3. You are a serving member of the armed forces or have recently been discharged.
  4. Your employer has no place of business in the U.K.
  5. You are employed by an employer in the U.K. against whom the National Insurance scheme is not enforceable (i.e. an Embassy or a Consulate).
  6. You are a foreign going mariner or a deep sea fisher.
  7. You do not satisfy the Continuous Employment Rule.
  8. You do not satisfy the Earnings Rule.
  9. You fail to give your employer due notice of the start of your maternity absence.
  10. You do not supply medical evidence of your expected date of confinement.
  11. Your baby is stillborn before the beginning of week 29 of pregnancy.
  12. You are not employed in the qualifying week and cannot, therefore, be treated as employed.
  13. You are not normally resident in the European Community, so your employer is not liable to pay National Insurance contributions on your behalf.

Your SMP will stop if:

  1. After the baby is born you start work for another employer.
  2. You go abroad outside the European Community.
  3. You are taken into legal custody.

If you cannot get SMP or if your SMP is stopped for any of the above reasons you may be able to get Maternity Allowance from your local Security Office.

How to get SMP. If you are pregnant and you think you are eligible for SMP from your employer you must tell your employer that you intend to stop work to have the baby. You must also supply your employer with evidence of when your baby is due. You should give him 21 days notice of the date when you intend to stop work and must provide him with a Maternity Certificate (Mat. B1) which you can get from your doctor or midwife.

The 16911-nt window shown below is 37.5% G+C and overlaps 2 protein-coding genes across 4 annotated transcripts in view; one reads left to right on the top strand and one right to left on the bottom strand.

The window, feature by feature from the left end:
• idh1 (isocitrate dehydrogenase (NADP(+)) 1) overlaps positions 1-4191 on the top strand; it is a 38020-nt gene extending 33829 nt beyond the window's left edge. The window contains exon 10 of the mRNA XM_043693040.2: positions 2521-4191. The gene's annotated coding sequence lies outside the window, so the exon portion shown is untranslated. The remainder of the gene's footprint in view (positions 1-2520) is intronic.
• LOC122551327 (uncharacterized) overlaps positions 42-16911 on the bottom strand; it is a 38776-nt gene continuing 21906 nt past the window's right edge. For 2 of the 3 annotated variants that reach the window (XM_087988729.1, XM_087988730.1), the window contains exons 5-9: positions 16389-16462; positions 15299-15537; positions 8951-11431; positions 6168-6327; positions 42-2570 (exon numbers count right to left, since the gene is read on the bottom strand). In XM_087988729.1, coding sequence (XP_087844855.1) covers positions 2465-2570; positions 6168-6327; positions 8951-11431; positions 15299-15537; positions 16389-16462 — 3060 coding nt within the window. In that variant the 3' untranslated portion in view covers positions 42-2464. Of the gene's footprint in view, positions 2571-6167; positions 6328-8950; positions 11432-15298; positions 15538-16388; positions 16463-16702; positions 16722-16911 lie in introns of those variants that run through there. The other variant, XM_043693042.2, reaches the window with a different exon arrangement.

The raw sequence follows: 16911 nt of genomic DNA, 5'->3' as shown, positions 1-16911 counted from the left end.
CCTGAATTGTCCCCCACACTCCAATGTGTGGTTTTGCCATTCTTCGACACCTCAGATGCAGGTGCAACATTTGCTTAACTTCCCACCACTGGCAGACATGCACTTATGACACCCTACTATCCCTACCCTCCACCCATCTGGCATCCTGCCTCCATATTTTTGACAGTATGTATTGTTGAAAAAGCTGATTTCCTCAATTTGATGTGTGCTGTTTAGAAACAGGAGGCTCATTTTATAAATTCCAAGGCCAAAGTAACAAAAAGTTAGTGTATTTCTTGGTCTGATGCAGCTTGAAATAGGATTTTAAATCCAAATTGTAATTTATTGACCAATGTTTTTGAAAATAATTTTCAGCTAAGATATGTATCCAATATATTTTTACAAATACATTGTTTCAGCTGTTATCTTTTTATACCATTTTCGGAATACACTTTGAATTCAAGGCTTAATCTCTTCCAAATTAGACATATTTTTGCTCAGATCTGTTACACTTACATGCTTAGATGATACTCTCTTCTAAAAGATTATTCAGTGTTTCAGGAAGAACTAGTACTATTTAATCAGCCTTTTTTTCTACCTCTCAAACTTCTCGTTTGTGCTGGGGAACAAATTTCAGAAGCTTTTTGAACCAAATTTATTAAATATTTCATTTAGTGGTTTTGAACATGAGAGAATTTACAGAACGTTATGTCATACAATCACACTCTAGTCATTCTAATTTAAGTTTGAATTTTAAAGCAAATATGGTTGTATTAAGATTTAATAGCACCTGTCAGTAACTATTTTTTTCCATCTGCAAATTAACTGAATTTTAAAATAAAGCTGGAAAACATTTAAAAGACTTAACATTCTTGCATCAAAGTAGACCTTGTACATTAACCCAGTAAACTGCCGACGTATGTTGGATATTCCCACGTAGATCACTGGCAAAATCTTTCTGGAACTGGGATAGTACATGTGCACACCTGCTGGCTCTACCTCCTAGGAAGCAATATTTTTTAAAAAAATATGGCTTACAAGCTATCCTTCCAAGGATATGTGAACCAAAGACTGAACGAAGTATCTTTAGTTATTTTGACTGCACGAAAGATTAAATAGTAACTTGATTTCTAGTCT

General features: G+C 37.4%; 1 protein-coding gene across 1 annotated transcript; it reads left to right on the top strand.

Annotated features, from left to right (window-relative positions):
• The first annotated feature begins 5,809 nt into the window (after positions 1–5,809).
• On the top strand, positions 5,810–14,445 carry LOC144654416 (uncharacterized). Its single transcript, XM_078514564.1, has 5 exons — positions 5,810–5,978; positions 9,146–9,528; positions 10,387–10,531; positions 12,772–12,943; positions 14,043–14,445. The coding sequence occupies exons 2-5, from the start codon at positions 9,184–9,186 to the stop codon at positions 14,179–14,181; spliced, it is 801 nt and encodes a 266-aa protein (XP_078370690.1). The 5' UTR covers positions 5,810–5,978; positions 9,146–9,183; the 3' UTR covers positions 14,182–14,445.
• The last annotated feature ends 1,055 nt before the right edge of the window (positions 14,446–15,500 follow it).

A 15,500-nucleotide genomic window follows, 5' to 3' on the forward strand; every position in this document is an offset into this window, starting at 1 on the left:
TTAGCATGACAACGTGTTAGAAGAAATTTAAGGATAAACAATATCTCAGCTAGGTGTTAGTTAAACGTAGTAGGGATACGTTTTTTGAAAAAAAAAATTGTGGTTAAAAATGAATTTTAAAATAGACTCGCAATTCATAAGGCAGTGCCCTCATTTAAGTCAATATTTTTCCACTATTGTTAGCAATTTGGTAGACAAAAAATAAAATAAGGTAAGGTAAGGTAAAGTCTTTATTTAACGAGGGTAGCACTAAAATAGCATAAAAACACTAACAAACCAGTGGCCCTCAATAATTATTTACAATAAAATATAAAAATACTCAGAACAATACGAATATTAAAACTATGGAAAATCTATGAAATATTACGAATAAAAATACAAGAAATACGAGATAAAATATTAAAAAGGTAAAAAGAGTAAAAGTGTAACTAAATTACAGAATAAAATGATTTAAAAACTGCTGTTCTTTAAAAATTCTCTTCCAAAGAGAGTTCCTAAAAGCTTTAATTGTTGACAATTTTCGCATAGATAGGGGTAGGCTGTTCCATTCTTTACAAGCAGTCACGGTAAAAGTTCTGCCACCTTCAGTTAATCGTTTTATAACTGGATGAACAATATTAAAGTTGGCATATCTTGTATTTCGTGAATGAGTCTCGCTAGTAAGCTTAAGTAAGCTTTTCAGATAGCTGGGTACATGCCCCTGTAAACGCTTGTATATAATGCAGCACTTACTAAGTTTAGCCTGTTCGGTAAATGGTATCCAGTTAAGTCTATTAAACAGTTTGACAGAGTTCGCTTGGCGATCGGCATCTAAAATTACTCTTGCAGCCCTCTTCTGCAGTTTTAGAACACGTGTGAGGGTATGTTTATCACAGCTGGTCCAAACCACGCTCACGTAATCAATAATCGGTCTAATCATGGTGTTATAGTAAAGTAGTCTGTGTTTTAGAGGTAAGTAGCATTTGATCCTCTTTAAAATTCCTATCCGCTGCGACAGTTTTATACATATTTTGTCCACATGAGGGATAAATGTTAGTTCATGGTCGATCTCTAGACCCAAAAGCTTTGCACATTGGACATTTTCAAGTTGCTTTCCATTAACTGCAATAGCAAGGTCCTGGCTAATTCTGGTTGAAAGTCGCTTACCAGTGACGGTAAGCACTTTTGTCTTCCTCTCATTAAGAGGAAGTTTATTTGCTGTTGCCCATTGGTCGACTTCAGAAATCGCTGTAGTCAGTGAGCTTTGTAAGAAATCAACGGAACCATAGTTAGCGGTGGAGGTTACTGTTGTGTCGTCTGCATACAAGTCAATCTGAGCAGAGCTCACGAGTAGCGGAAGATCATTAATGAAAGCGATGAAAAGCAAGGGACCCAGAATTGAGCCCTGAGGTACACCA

When SMP is paid. You will not normally get SMP until week 11 before your baby is due and SMP is usually paid for up to 18 weeks. Obviously, your employer cannot pay you SMP for any week in which you continue to work for him. So long as your condition does not prevent you from doing your job properly it is up to you to decide whether you stop work or work on. If you continue to work beyond week 12 before the week in which your baby is due to your SMP will usually begin the week after the week in which you last worked and will continue for 18 weeks from that date. So long as you stop before the beginning of week 35 of your pregnancy you can obtain full SMP for 18 Weeks, but if you work beyond the beginning of week 35 of your pregnancy you will lose SMP for each week in which you are paid for any work.

How much SMP? The amount of SMP. you receive depends on how long you have worked for your employer and how much you earn. There are two rates of SMP. Most weeks of SMP are paid at the lower rate, but if you have been continuously employed by your present employer for at least 2 years full-time or 5 years part-time some of your SMP will be at the higher rate. Details of these rates can be obtained from your Social Security Office.

How is SMP paid? It is intended that SMP should be paid in the same way and at the same time as your normal wages would be paid, that is, you will be paid weekly or monthly.

When SMP ends. SMP must end when your employer has paid you SMP for 18 weeks. It can, of course, end earlier if you start to work for a new employer or for any other reason you fail to qualify for SMP.

Premature Births. If your baby is born after the beginning of week 28 of your pregnancy your SMP will not be affected. If your baby is born earlier than expected, and before you have given your employer notice that you intend to stop work to have a baby, you can still get the full 18 weeks of SMP so long as you supply written evidence of what has happened to you and a certificate giving evidence of the date on which the baby was due.